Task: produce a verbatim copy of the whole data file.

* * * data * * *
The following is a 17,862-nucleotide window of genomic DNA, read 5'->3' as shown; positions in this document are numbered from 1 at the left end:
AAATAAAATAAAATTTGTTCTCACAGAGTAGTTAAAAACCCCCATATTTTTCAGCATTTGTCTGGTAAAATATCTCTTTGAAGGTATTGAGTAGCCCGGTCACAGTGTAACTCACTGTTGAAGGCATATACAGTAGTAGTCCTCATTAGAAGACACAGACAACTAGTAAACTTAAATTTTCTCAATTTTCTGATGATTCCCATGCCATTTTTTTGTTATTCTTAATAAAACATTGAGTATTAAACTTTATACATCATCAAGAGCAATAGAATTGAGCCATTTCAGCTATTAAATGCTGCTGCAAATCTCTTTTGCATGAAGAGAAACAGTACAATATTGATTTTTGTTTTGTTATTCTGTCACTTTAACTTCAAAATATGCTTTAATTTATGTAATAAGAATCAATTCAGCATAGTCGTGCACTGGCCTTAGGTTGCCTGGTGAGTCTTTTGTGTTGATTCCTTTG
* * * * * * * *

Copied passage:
The following is a 17,862-nucleotide window of genomic DNA, read 5'->3' as shown; positions in this document are numbered from 1 at the left end:
AAATAAAATAAAATTTGTTCTCACAGAGTAGTTAAAAACCCCCATATTTTTCAGCATTTGTCTGGTAAAATATCTCTTTGAAGGTATTGAGTAGCCCGGTCACAGTGTAACTCACTGTTGAAGGCATATACAGTAGTAGTCCTCATTAGAAGACACAGACAACTAGTAAACTTAAATTTTCTCAATTTTCTGATGATTCCCATGCCATTTTTTTGTTATTCTTAATAAAACATTGAGTATTAAACTTTATACATCATCAAGAGCAATAGAATTGAGCCATTTCAGCTATTAAATGCTGCTGCAAATCTCTTTTGCATGAAGAGAAACAGTACAATATTGATTTTTGTTTTGTTATTCTGTCACTTTAACTTCAAAATATGCTTTAATTTATGTAATAAGAATCAATTCAGCATAGTCGTGCACTGGCCTTAGGTTGCCTGGTGAGTCTTTTGTGTTGATTCCTTTG